The Storm Is Over, Mommy

God's providence shines through, even in the midst of sorrow, changing jobs, moving, and praying for a miracle.

It was early November 2020, and I was cleaning my littlest son up from a mess he had made. He was ankle deep in the bathtub as I quickly wiped up the floor. This was month nine of the “two weeks to slow the spread,” and I was working from home while my wife was at an appointment.

She was nearly six months pregnant with what was set to be our fifth child.

A lot had happened that year, Covid aside. I had changed jobs, mainly because I outed myself as a Christian Conservative author and had gone through a form of cancellation by my community. In addition, I was a teacher previously, but I could not be a part of the communist policies that were clearly unnecessary and were oppressing the children.

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Throughout the darkness of living under Trudeau’s absurd Covid regime, the expectation of another little baby was something my wife and I greatly looked forward to.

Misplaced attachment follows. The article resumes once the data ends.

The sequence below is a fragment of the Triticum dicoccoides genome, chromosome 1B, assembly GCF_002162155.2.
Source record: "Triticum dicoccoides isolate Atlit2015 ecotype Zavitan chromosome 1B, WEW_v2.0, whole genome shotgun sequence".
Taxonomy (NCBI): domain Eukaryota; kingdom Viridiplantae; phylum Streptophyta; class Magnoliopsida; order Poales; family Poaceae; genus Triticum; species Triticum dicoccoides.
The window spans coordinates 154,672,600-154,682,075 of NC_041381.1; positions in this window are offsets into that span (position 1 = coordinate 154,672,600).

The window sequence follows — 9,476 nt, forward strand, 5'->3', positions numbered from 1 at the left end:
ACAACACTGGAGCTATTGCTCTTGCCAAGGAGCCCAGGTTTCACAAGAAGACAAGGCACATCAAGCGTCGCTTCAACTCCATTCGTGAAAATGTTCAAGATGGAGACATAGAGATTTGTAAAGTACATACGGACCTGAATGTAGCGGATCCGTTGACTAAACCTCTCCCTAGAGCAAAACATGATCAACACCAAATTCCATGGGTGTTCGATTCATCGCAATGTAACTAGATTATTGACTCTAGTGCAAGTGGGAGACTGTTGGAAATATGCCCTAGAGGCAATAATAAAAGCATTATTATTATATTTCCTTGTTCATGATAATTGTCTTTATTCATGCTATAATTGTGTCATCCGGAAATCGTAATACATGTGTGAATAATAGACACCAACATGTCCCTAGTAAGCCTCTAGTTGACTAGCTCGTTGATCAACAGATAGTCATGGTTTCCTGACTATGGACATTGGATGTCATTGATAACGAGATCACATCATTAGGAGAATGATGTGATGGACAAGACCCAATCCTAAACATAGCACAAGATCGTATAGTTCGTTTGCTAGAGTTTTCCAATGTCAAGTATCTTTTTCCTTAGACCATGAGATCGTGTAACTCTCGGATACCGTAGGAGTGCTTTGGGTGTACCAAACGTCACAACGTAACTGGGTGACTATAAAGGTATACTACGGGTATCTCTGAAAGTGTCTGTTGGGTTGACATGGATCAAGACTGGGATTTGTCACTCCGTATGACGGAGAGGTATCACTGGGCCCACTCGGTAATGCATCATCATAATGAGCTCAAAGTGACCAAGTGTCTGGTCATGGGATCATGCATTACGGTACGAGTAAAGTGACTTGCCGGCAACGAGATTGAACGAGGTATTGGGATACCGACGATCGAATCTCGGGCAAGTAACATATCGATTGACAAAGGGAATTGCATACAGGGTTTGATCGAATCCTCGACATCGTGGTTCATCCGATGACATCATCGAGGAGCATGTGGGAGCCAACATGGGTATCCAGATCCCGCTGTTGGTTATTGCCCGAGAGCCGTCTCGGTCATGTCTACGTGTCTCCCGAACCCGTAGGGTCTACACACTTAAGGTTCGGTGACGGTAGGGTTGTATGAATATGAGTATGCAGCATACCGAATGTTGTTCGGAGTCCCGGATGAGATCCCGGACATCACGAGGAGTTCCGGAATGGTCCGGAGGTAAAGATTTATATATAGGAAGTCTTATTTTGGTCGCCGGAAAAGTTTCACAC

While I was washing up my son, my phone rang. It was my wife.

I answered, threw the phone between my shoulder and ear, and heard her weeping. “I lost the baby; the baby is dead.”

I was, at this point, wrangling my son who was not happy due to his stomach bug, which was the reason he made the mess in the first place. He was crying, my poor wife was weeping, and I was in one of those moments where time stands still.

As if on autopilot, I managed to continue cleaning him up while consoling my wife as best I could. I was not allowed to go to the appointment with her because of rules they told us were for Covid.

We were to find out the gender that day; but alas, we did not.

At the time, my oldest was five, and the others were four, two, and one. That evening we told them the baby had died, but really only the eldest understood it fully. There was a lot of crying and a lot of confusion.

A couple days later, my wife had to go to the hospital to pass the child, and we found out that the baby suffered from a defect which made survival impossible. Mercifully, the hospital allowed me to go in with my wife for the surgery. We were told the hospitals were overwhelmed, but it was the emptiest I had ever seen a hospital in my life.

You would think I wouldn’t be thinking about politics at the time of a traumatic event, but I would be lying if the futility of the Covid regime did not add salt to the wound. Here we were, locked down like criminals, my wife had to go through the traumatic ultrasound alone, and it was all for nothing—literally nothing.